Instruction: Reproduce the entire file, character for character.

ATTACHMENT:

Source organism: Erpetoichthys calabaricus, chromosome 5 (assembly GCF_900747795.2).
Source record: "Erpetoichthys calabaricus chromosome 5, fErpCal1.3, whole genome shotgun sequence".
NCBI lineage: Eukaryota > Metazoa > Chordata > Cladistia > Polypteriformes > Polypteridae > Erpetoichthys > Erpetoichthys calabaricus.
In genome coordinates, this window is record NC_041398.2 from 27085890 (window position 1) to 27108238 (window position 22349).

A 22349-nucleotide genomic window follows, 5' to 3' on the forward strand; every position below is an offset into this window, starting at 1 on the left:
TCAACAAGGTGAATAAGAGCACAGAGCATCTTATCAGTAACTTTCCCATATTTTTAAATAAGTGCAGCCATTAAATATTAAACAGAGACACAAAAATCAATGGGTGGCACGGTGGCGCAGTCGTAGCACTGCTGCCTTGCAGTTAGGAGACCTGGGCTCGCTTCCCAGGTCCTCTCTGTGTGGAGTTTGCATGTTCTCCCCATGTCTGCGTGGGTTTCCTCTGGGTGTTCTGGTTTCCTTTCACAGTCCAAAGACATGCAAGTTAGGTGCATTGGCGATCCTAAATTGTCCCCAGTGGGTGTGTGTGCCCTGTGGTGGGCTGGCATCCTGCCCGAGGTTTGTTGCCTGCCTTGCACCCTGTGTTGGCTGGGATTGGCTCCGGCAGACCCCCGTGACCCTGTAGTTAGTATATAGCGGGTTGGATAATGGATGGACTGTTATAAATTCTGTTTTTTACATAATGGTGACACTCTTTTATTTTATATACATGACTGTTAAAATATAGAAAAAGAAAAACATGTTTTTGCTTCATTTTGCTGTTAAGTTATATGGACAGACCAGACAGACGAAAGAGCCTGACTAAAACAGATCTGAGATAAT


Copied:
Source organism: Erpetoichthys calabaricus, chromosome 5 (assembly GCF_900747795.2).
Source record: "Erpetoichthys calabaricus chromosome 5, fErpCal1.3, whole genome shotgun sequence".
NCBI lineage: Eukaryota > Metazoa > Chordata > Cladistia > Polypteriformes > Polypteridae > Erpetoichthys > Erpetoichthys calabaricus.
In genome coordinates, this window is record NC_041398.2 from 27085890 (window position 1) to 27108238 (window position 22349).

A 22349-nucleotide genomic window follows, 5' to 3' on the forward strand; every position below is an offset into this window, starting at 1 on the left:
TCAACAAGGTGAATAAGAGCACAGAGCATCTTATCAGTAACTTTCCCATATTTTTAAATAAGTGCAGCCATTAAATATTAAACAGAGACACAAAAATCAATGGGTGGCACGGTGGCGCAGTCGTAGCACTGCTGCCTTGCAGTTAGGAGACCTGGGCTCGCTTCCCAGGTCCTCTCTGTGTGGAGTTTGCATGTTCTCCCCATGTCTGCGTGGGTTTCCTCTGGGTGTTCTGGTTTCCTTTCACAGTCCAAAGACATGCAAGTTAGGTGCATTGGCGATCCTAAATTGTCCCCAGTGGGTGTGTGTGCCCTGTGGTGGGCTGGCATCCTGCCCGAGGTTTGTTGCCTGCCTTGCACCCTGTGTTGGCTGGGATTGGCTCCGGCAGACCCCCGTGACCCTGTAGTTAGTATATAGCGGGTTGGATAATGGATGGACTGTTATAAATTCTGTTTTTTACATAATGGTGACACTCTTTTATTTTATATACATGACTGTTAAAATATAGAAAAAGAAAAACATGTTTTTGCTTCATTTTGCTGTTAAGTTATATGGACAGACCAGACAGACGAAAGAGCCTGACTAAAACAGATCTGAGATAAT